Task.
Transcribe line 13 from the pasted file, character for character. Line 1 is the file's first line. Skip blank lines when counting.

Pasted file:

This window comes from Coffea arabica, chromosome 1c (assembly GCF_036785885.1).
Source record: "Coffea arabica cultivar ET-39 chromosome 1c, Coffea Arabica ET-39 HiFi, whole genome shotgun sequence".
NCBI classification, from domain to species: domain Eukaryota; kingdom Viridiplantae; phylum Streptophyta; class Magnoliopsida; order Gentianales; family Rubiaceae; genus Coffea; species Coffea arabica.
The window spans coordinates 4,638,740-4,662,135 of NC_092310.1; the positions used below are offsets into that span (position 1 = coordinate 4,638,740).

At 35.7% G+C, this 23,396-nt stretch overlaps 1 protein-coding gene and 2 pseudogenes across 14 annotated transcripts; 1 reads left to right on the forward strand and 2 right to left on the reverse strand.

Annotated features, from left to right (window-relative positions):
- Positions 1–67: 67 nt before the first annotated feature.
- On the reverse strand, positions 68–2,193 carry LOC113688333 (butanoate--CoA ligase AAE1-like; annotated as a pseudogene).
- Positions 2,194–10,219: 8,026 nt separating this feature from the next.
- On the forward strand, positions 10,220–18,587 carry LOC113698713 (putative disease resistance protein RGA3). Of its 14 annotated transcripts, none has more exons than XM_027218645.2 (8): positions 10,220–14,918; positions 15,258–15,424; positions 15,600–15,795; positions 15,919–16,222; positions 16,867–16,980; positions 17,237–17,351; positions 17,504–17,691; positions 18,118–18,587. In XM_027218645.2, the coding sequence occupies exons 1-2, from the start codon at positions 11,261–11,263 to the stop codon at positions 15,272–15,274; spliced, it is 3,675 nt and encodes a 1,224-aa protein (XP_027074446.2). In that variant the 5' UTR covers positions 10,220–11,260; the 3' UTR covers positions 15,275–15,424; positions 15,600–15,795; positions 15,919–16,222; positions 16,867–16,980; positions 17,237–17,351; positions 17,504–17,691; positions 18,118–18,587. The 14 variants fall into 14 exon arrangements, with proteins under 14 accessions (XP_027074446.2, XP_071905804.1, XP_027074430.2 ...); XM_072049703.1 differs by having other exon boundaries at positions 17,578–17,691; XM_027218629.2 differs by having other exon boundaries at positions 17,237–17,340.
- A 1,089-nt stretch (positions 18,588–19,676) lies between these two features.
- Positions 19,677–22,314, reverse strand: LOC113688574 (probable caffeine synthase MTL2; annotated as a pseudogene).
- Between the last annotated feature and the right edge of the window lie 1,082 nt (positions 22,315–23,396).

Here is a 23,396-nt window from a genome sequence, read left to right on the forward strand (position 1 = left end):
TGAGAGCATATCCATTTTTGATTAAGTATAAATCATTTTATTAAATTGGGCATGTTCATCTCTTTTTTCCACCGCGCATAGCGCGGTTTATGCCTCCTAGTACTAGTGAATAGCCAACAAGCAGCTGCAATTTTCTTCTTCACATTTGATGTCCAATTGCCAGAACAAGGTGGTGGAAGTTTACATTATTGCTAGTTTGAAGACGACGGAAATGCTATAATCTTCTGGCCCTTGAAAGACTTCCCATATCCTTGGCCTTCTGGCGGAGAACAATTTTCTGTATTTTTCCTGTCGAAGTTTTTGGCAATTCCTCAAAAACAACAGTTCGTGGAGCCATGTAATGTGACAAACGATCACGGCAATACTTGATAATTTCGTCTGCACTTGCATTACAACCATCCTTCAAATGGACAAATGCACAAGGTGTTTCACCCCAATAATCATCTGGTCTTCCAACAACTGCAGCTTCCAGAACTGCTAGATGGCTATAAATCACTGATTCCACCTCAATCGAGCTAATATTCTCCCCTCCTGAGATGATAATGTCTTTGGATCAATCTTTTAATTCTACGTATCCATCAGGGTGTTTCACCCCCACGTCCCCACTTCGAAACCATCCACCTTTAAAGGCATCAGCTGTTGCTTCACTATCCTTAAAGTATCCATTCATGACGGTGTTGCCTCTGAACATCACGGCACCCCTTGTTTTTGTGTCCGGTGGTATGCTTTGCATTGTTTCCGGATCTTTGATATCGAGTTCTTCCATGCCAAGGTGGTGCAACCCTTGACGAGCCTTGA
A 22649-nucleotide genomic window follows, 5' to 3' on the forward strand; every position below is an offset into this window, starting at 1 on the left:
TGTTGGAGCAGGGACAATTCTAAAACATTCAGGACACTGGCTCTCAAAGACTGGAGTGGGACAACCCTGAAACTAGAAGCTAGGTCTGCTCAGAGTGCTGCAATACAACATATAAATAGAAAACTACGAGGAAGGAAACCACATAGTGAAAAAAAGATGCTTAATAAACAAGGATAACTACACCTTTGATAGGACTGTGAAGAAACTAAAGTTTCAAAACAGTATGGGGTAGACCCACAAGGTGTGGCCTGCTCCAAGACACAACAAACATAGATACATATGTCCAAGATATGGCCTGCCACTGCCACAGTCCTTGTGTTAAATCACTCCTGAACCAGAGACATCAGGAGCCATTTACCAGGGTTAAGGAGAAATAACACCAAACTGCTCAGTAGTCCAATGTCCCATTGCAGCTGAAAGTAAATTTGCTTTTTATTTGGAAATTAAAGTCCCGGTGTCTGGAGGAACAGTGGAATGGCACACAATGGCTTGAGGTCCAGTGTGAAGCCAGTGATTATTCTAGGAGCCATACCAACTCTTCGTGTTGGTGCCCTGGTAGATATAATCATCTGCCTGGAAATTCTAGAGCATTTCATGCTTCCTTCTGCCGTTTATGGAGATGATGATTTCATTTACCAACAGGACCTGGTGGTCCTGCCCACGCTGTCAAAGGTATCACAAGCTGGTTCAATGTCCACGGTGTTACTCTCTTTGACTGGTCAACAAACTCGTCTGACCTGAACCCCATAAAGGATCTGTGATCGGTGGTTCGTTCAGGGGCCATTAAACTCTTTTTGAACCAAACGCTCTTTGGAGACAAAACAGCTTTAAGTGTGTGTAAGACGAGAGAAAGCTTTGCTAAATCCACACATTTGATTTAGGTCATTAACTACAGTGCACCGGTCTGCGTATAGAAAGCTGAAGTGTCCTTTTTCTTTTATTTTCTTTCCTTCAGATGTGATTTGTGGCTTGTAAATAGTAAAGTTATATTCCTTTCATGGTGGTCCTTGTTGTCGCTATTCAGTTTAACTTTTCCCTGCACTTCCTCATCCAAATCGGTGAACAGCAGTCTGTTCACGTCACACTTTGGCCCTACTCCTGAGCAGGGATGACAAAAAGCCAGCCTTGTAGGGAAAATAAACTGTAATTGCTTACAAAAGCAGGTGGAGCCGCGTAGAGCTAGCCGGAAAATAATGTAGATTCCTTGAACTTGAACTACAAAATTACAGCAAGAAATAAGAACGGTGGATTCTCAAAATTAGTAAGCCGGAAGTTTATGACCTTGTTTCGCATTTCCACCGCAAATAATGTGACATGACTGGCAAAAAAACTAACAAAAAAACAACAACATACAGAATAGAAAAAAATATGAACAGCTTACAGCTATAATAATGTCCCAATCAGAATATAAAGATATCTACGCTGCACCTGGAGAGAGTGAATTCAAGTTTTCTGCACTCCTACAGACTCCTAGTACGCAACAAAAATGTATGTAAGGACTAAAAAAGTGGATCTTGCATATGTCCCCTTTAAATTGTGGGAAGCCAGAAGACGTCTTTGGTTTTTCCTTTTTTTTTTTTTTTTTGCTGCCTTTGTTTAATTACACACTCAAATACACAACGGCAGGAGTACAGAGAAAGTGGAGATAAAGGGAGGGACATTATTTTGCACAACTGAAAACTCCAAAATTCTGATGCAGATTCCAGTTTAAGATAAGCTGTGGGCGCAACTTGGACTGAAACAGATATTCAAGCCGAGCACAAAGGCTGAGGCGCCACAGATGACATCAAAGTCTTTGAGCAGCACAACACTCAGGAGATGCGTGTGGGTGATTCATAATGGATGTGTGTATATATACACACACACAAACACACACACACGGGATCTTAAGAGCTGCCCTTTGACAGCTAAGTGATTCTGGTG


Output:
- Between the last annotated feature and the right edge of the window lie 1,082 nt (positions 22,315–23,396).